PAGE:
The spiritual side of economics
by Jonathan Cornford
As the first in what will be an ongoing series of reflections on economics in the Bible, it is appropriate that we start with the first concepts - the ideas that underpin everything else. And for a Christian reading of the Bible, that means starting with one small but cosmic verse: 'The Word became flesh ...' (John 1:14).
The first thing that we need to say about these startling four words in John's Gospel, is that matter matters. This seems a small thing to say, however the idea that God is only interested in 'the soul', and not the body, has been one of the most damaging distortions of the Christian gospel throughout the history of the Church. It was because of this misunderstanding that devout evangelical mill owners could force seven year-old orphans to work fifteen hour days in nineteenth century England, happy in the knowledge that a little religious instruction could assure them a better life in heaven.
But John's Gospel tells us that the most important event in human history was God taking on human flesh. The 'Word' that God had to say to us had to be 'spoken' in the form of a whole human life (including death), because it fundamentally concerned how we live.
Therefore, whatever we do in this world and in our bodies, matters in some way to God. In fact, the whole current of the Bible tells us that there is no such thing as a 'spiritual life', or 'spirituality', that is disconnected from our bodily and material life.
Thus the prophets continually have to remind the people of Israel that all their prayers, fasting and worship are futile if they continue to practise economic injustice (see especially Isaiah 58 and Amos 5). The Apostle Paul informed the Christians in Rome that what they did in their bodies, in their day to day lives, was actually what constituted their 'spiritual worship' (Romans 12:1).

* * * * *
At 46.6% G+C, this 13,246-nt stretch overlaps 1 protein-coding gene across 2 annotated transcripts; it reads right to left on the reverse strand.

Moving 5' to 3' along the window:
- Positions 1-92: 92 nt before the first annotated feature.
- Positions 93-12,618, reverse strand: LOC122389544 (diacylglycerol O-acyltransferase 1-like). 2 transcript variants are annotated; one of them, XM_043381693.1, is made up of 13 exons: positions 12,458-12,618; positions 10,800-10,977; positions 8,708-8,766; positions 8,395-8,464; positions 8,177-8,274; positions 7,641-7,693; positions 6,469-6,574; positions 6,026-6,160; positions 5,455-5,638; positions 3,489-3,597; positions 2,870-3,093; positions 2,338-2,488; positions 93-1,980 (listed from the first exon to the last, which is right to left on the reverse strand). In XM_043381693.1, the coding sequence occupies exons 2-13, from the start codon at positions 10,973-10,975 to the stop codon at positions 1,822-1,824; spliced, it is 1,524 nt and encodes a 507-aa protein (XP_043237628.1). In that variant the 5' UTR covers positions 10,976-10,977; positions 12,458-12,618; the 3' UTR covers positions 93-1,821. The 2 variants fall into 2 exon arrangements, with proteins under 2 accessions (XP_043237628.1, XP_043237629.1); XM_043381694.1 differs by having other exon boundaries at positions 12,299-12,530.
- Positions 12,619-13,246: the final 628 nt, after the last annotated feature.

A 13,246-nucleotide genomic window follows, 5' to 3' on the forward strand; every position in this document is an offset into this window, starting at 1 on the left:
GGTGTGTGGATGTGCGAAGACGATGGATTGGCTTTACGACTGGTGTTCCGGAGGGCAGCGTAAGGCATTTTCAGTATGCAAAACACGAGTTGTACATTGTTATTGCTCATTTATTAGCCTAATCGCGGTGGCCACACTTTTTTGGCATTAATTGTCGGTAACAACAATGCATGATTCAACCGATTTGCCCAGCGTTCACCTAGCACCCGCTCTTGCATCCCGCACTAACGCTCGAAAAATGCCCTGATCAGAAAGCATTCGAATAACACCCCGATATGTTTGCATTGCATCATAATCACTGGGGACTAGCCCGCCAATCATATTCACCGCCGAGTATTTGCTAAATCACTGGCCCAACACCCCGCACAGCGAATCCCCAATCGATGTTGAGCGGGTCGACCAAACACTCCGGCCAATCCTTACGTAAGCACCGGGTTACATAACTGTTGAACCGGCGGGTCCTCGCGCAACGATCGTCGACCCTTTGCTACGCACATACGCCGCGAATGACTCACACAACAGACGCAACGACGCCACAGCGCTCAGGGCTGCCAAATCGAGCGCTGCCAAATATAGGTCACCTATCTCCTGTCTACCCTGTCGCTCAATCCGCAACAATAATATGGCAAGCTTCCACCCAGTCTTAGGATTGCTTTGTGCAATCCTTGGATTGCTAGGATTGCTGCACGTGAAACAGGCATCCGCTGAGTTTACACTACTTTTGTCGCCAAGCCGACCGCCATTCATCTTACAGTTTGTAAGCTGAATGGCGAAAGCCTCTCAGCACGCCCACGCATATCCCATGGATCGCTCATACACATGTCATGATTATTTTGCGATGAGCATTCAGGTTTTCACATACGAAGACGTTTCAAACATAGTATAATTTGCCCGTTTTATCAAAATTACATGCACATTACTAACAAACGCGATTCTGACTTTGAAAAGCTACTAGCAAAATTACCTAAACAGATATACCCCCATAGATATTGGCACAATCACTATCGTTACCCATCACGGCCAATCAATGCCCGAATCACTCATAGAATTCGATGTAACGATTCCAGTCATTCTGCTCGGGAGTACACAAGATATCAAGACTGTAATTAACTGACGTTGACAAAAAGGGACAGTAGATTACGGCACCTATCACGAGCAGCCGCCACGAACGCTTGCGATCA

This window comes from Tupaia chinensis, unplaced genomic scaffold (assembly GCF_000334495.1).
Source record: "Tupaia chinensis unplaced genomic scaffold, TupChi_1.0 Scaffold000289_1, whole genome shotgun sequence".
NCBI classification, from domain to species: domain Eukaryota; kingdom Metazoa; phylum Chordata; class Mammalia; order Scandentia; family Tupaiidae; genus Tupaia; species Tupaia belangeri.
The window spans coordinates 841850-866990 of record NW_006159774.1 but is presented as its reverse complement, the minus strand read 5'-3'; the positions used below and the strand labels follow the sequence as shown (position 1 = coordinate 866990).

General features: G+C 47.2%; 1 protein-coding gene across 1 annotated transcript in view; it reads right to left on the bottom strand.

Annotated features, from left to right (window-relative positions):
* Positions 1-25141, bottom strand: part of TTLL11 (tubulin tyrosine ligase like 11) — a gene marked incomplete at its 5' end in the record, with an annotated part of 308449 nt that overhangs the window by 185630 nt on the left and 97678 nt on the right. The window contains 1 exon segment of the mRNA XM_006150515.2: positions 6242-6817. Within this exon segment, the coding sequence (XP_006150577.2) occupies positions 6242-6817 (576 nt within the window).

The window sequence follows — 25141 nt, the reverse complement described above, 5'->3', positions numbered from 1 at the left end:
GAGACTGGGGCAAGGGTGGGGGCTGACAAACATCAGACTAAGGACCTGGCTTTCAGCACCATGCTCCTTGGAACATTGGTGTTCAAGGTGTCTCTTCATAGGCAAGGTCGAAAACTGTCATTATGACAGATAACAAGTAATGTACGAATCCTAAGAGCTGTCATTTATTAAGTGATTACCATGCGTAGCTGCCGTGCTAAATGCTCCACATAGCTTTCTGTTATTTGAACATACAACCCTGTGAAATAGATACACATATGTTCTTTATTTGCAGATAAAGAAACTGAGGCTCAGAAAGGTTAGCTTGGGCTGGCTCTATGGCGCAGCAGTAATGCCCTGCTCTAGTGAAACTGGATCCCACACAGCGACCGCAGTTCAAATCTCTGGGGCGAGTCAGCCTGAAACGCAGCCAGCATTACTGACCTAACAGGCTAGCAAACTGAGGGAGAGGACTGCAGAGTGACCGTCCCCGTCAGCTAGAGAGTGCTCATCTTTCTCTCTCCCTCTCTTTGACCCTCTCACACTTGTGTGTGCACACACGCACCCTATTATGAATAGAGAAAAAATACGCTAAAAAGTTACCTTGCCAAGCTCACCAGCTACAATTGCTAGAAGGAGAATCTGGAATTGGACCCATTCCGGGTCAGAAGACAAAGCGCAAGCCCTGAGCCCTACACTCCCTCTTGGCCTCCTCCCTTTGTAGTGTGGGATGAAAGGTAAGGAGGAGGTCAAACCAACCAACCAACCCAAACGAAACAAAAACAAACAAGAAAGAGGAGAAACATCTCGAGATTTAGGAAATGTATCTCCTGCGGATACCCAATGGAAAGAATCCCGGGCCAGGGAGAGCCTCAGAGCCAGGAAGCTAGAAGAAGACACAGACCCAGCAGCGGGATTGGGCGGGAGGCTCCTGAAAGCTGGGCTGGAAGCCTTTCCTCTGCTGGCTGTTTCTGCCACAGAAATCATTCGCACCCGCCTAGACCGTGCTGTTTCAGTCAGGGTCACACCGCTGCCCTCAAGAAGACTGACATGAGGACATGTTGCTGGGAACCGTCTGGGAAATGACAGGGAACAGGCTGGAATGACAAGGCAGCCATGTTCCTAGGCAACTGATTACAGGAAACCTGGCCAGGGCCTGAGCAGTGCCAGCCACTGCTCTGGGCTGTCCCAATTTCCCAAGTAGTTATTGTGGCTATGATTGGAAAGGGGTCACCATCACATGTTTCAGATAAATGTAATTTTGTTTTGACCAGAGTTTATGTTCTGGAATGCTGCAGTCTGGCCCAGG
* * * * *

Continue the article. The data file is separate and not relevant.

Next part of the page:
This means that everything we do with money has a 'spiritual' side to it. Most people can relate to the idea that our attitude to money and possessions has spiritual implications - an all consuming desire for these things will obviously compete with our openness to a higher reality. However the Bible goes further than this - it claims that it is not just our attitude to money and possessions that is important, it is also the actual impact of our dealings upon other people (see, for example Isaiah 1:12-17 or Ezekiel 34).
It follows that if we are the beneficiaries of an economic system that systematically harms other people: (i) we are morally culpable; and (ii) that has a direct bearing on how God relates to us, and (even if we aren't aware of it) how we relate to God.
Why is this so? Because, as we find out a couple of chapters later in John's Gospel, the whole reason that God's Word became flesh was because 'God so loved the world' (John 3:16). What God really cares about is our relationships, and, our relationships to each other (including financial and economic relationships) cannot be separated from our relationship to God. Jesus made this abundantly clear when he summed up the whole Bible in two commandments:
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'You shall love the Lord your God with all your heart, and with all your soul, and with all your mind.' This is the first and greatest commandment. And the second is like it: 'You shall love your neighbour as yourself.' On these two commandments hang all the law and the prophets. (Matthew 22:37-40)